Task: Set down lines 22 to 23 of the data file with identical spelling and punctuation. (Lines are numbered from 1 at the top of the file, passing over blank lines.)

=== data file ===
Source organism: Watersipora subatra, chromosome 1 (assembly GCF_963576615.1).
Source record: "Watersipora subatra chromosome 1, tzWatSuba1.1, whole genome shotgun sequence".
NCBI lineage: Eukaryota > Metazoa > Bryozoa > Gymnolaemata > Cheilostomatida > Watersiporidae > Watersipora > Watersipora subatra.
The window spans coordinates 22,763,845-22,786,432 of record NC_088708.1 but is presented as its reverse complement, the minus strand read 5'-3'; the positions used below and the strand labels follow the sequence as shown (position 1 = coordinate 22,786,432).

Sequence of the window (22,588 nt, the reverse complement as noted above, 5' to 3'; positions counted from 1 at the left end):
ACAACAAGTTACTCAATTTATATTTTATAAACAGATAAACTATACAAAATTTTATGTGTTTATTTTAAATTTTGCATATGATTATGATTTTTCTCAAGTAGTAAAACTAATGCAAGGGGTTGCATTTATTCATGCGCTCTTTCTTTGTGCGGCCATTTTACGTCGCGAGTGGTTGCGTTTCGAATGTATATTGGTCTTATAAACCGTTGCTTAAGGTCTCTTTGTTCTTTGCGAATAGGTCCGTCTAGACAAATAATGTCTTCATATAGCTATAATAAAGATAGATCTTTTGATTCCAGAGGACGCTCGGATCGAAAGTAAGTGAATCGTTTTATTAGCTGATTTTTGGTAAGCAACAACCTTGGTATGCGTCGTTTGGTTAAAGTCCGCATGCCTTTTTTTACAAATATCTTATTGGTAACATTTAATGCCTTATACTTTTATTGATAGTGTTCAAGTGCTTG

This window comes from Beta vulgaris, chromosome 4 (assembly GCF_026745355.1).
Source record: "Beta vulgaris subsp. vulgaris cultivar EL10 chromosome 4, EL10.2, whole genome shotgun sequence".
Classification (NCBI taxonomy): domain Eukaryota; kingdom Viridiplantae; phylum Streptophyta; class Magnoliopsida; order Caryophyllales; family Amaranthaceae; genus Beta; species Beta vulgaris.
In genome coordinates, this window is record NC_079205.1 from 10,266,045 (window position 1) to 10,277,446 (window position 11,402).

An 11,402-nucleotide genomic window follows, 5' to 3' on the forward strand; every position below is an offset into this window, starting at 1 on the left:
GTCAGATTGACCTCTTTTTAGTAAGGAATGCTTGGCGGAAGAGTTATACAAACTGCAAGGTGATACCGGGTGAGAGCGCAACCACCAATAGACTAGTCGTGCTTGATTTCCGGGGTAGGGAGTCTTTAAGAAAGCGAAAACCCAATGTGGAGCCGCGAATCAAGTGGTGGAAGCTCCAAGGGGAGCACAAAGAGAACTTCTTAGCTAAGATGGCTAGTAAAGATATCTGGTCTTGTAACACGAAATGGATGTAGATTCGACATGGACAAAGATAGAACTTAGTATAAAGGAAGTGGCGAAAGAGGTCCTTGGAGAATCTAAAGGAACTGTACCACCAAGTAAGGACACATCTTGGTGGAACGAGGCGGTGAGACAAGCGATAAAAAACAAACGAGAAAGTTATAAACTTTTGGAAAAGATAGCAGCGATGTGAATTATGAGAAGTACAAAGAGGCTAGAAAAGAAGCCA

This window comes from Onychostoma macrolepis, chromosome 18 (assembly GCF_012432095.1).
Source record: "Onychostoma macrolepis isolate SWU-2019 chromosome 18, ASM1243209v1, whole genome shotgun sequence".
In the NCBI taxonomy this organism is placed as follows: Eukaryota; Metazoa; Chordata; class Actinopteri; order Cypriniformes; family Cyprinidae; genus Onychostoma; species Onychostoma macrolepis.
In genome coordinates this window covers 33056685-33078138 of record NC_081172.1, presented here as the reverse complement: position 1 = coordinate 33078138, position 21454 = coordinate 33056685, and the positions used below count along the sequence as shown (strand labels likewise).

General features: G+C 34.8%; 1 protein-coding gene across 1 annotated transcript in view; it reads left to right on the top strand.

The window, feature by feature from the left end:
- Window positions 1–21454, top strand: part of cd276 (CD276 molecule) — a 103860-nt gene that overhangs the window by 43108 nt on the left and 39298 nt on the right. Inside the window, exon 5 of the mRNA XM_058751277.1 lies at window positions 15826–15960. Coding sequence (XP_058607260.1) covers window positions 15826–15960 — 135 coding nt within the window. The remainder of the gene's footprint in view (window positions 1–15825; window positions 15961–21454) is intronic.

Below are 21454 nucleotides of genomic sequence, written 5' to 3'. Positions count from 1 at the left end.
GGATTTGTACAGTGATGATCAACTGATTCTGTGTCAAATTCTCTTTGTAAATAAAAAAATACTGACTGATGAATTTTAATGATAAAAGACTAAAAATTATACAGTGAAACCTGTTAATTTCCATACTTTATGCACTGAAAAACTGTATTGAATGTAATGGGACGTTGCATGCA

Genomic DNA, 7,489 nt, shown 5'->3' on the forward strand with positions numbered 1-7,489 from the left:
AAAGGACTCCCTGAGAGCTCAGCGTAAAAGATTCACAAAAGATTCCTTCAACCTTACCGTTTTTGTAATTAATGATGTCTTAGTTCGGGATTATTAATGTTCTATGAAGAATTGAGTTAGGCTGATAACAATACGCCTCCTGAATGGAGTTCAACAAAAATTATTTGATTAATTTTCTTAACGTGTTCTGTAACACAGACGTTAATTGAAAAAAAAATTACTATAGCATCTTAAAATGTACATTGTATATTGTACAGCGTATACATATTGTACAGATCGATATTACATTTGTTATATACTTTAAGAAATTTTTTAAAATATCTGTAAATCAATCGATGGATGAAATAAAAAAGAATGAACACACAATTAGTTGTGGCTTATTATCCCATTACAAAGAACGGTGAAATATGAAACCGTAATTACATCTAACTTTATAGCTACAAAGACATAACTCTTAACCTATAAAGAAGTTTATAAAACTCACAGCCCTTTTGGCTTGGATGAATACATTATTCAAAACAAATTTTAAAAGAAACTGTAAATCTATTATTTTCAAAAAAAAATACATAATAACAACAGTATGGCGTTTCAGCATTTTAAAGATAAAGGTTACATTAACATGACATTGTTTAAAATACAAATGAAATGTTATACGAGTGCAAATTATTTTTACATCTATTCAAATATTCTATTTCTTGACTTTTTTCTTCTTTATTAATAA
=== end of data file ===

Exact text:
Genomic DNA, 7,489 nt, shown 5'->3' on the forward strand with positions numbered 1-7,489 from the left:
AAAGGACTCCCTGAGAGCTCAGCGTAAAAGATTCACAAAAGATTCCTTCAACCTTACCGTTTTTGTAATTAATGATGTCTTAGTTCGGGATTATTAATGTTCTATGAAGAATTGAGTTAGGCTGATAACAATACGCCTCCTGAATGGAGTTCAACAAAAATTATTTGATTAATTTTCTTAACGTGTTCTGTAACACAGACGTTAATTGAAAAAAAAATTACTATAGCATCTTAAAATGTACATTGTATATTGTACAGCGTATACATATTGTACAGATCGATATTACATTTGTTATATACTTTAAGAAATTTTTTAAAATATCTGTAAATCAATCGATGGATGAAATAAAAAAGAATGAACACACAATTAGTTGTGGCTTATTATCCCATTACAAAGAACGGTGAAATATGAAACCGTAATTACATCTAACTTTATAGCTACAAAGACATAACTCTTAACCTATAAAGAAGTTTATAAAACTCACAGCCCTTTTGGCTTGGATGAATACATTATTCAAAACAAATTTTAAAAGAAACTGTAAATCTATTATTTTCAAAAAAAAATACATAATAACAACAGTATGGCGTTTCAGCATTTTAAAGATAAAGGTTACATTAACATGACATTGTTTAAAATACAAATGAAATGTTATACGAGTGCAAATTATTTTTACATCTATTCAAATATTCTATTTCTTGACTTTTTTCTTCTTTATTAATAA